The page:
A composer details how music works its magic on our brains.
One evening, some 40 years ago, I got lost in time. I was at a performance of Schubert’s String Quintet in C major. During the second movement I had the unnerving feeling that time was literally grinding to a halt. The sensation was powerful, visceral, overwhelming. It was a life-changing moment, or, as it felt at the time, a life-changing eon.
It has been my goal ever since to compose music that usurps the perceived flow of time and commandeers the sense of how time passes. Although I’ve learned to manipulate subjective time, I still stand in awe of Schubert’s unparalleled power. Nearly two centuries ago, the composer anticipated the neurological underpinnings of time perception that science has underscored in the past few decades.
The human brain, we have learned, adjusts and recalibrates temporal perception. Our ability to encode and decode sequential information, to integrate and segregate simultaneous signals, is fundamental to human survival. It allows us to find our place in, and navigate, our physical world. But music also demonstrates that time perception is inherently subjective—and an integral part of our lives. “For the time element in music is single,” wrote Thomas Mann in his novel, The Magic Mountain. “Into a section of mortal time music pours itself, thereby inexpressibly enhancing and ennobling what it fills.”
We conceive of time as a continuum, but we perceive it in discretized units—or, rather, as discretized units. It has long been held that, just as objective time is dictated by clocks, subjective time (barring external influences) aligns to physiological metronomes. Music creates discrete temporal units but ones that do not typically align with the discrete temporal units in which we measure time. Rather, music embodies (or, rather, is embodied within) a separate, quasi-independent concept of time, able to distort or negate “clock-time.” This other time creates a parallel temporal world in which we are prone to lose ourselves, or at least to lose all semblance of objective time.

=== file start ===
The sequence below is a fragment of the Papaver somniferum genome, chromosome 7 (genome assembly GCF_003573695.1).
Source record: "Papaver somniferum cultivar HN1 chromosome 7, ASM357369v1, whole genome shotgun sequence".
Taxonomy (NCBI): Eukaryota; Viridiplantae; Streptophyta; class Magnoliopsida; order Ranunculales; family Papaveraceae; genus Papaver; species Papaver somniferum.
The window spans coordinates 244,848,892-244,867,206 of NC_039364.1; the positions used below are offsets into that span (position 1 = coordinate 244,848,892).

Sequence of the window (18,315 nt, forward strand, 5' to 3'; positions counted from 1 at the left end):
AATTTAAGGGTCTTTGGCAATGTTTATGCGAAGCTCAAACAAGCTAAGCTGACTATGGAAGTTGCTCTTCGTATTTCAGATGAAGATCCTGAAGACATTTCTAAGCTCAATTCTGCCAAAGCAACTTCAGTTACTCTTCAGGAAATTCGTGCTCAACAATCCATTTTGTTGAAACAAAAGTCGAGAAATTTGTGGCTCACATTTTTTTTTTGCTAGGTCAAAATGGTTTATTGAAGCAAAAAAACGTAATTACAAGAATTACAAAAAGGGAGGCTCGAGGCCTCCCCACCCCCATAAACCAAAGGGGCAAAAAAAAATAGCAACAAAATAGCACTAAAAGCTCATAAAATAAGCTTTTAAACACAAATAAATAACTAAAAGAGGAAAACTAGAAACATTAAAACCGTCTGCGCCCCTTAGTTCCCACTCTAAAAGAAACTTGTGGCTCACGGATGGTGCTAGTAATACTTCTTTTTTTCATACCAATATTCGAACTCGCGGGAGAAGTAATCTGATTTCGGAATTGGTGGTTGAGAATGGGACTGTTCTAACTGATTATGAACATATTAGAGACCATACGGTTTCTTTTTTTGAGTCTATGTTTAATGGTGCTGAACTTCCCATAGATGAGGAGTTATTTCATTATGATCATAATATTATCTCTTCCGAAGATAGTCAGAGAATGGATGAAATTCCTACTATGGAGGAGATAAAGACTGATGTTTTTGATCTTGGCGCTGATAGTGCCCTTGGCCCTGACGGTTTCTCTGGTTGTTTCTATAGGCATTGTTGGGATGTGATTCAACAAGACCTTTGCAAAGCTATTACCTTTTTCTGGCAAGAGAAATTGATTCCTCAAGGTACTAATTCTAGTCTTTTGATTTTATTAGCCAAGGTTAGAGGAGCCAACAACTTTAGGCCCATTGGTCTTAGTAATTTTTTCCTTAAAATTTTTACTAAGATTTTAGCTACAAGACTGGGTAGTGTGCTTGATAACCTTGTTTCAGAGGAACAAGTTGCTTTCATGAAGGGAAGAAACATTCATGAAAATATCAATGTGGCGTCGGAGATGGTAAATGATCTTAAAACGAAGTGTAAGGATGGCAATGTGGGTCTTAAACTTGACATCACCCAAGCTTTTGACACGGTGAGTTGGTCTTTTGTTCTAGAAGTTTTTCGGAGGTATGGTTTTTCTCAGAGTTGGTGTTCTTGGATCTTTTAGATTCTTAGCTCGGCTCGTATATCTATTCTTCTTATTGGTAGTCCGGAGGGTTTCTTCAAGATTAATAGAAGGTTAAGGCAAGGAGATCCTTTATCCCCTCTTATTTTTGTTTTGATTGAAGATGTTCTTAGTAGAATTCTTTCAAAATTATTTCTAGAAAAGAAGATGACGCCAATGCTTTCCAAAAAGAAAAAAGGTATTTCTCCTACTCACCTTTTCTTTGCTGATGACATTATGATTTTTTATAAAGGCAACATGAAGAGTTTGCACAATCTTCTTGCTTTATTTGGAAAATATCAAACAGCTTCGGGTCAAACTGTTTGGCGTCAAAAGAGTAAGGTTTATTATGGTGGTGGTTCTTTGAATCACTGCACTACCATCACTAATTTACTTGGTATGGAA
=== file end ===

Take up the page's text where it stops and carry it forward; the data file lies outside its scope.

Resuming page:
In recent years, numerous studies have shown how music hijacks our relationship with everyday time. For instance, more drinks are sold in bars when with slow-tempo music, which seems to make the bar a more enjoyable environment, one in which patrons want to linger—and order another round.1 Similarly, consumers spend 38 percent more time in the grocery store when the background music is slow.2 Familiarity is also a factor. Shoppers perceive longer shopping times when they are familiar with the background music in the store, but actually spend more time shopping when the music is novel.3 Novel music is perceived as more pleasurable, making the time seem to pass quicker, and so shoppers stay in the stores longer than they may imagine.
Perhaps the clearest evidence of musical hijacking is this: In 2004, the Royal Automobile Club Foundation for Motoring deemed Wagner’s Ride of the Valkyrie the most dangerous music to listen to while driving. It is not so much the distraction, but the substitution of the frenzied tempo of the music that challenges drivers’ normal sense of speed—and the objective cue of the speedometer—and causes them to speed.
While music usurps our sensation of time, technology can play a role in altering music’s power to hijack our perception. The advent of audio recording not only changed the way music was disseminated, it changed time perception for generations. Thomas Edison’s cylinder recordings—heard below—held about four minutes of music.
This technological constraint set a standard that dictated the duration of popular music long after that constraint was surpassed.4 In fact, this average duration persists in popular music as the modus operandi today. This, in turn, influenced the way music of longer duration was heard. The implicit effect on the classical music industry was disastrous.
To put it bluntly, the subjective perception of the length of time withered the collective attention span for listening to music.
The Royal Automobile Club deemed Wagner’s Ride of the
Valkyrie the most dangerous music to listen to while driving.
Neuroscience gives us insights into how music creates an alternate temporal universe. During periods of intense perceptual engagement, such as being enraptured by music, activity in the prefrontal cortex, which generally focuses on introspection, shuts down. The sensory cortex becomes the focal area of processing and the “self-related” cortex essentially switches off. As neuroscientist Ilan Goldberg describes, “the term ‘losing yourself’ receives here a clear neuronal correlate.” Rather than enabling perceptual awareness, the role of the self-related prefrontal cortex is reflective, evaluating the significance of the music to the self. However, during intense moments, when time seems to stop, or rather, not exist at all, a selfless, Zen-like state can occur.6